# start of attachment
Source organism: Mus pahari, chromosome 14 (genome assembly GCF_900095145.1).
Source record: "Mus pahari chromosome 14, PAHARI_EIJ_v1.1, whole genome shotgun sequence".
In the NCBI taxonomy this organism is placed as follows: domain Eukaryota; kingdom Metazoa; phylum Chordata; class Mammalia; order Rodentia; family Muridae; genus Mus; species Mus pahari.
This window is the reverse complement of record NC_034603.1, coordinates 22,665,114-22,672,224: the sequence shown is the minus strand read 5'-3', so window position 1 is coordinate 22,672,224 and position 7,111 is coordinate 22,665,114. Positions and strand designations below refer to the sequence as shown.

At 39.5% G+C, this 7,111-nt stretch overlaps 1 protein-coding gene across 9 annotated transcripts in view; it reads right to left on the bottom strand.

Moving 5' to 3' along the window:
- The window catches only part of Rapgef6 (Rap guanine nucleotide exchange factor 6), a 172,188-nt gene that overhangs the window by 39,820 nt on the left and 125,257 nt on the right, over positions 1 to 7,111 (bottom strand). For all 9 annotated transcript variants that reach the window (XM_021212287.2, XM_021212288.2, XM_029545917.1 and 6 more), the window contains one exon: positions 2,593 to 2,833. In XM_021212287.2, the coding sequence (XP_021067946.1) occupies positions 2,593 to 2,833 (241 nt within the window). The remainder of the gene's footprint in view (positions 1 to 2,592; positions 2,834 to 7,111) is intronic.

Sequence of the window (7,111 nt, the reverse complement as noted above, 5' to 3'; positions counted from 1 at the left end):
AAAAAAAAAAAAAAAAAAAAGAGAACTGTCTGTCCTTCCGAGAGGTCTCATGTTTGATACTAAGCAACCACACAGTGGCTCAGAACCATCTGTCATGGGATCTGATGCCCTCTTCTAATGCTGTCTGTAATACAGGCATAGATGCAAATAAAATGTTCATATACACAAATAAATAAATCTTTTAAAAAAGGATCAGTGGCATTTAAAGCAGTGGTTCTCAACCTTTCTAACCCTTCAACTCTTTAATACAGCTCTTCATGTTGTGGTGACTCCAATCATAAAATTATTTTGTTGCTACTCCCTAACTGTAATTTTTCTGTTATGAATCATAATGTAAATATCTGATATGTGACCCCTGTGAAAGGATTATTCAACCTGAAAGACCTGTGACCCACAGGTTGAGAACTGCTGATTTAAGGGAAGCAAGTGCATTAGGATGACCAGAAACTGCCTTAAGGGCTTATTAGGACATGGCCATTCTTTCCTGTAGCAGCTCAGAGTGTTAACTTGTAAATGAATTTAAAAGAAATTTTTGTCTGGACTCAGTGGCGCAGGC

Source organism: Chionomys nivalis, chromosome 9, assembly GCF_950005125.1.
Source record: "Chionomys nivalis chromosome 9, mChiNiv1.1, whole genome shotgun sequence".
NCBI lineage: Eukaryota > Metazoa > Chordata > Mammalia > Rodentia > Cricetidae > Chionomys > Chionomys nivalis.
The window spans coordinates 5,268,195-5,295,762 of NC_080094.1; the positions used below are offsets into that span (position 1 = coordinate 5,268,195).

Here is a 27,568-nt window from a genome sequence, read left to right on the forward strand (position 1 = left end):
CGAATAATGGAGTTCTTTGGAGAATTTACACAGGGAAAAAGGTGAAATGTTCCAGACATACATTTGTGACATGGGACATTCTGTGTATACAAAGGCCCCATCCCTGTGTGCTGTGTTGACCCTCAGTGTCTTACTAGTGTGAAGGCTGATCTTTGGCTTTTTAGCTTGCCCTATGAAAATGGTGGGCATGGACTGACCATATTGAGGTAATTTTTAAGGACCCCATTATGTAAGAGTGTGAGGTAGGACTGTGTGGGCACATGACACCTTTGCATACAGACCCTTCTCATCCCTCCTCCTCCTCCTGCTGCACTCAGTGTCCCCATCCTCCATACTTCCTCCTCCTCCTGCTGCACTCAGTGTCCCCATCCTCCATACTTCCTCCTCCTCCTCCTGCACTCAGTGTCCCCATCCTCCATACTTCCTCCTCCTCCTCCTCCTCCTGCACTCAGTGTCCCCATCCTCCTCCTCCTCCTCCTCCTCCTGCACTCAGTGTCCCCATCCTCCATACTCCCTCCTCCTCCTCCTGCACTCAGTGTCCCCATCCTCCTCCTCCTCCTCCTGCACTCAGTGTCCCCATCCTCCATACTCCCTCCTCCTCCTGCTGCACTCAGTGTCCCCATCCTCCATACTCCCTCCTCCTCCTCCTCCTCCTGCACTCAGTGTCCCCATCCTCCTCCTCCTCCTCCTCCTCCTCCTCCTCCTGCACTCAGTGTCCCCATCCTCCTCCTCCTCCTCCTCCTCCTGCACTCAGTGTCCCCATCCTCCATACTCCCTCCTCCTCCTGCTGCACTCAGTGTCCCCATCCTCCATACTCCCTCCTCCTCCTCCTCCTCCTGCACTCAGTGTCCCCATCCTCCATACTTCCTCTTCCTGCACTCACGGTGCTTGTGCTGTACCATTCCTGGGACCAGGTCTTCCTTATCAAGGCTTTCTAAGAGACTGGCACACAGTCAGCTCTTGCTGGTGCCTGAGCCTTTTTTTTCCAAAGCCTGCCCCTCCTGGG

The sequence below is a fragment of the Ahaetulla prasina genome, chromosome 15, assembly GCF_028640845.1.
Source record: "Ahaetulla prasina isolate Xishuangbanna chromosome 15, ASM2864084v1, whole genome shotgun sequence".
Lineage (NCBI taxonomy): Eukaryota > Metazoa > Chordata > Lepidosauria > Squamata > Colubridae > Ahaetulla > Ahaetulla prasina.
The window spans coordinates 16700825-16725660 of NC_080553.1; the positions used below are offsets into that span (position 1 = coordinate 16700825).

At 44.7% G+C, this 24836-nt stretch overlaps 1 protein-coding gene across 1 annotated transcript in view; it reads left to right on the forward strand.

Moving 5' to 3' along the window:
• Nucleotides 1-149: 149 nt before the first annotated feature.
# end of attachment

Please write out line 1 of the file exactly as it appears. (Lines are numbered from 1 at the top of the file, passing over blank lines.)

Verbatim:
Source organism: Mus pahari, chromosome 14 (genome assembly GCF_900095145.1).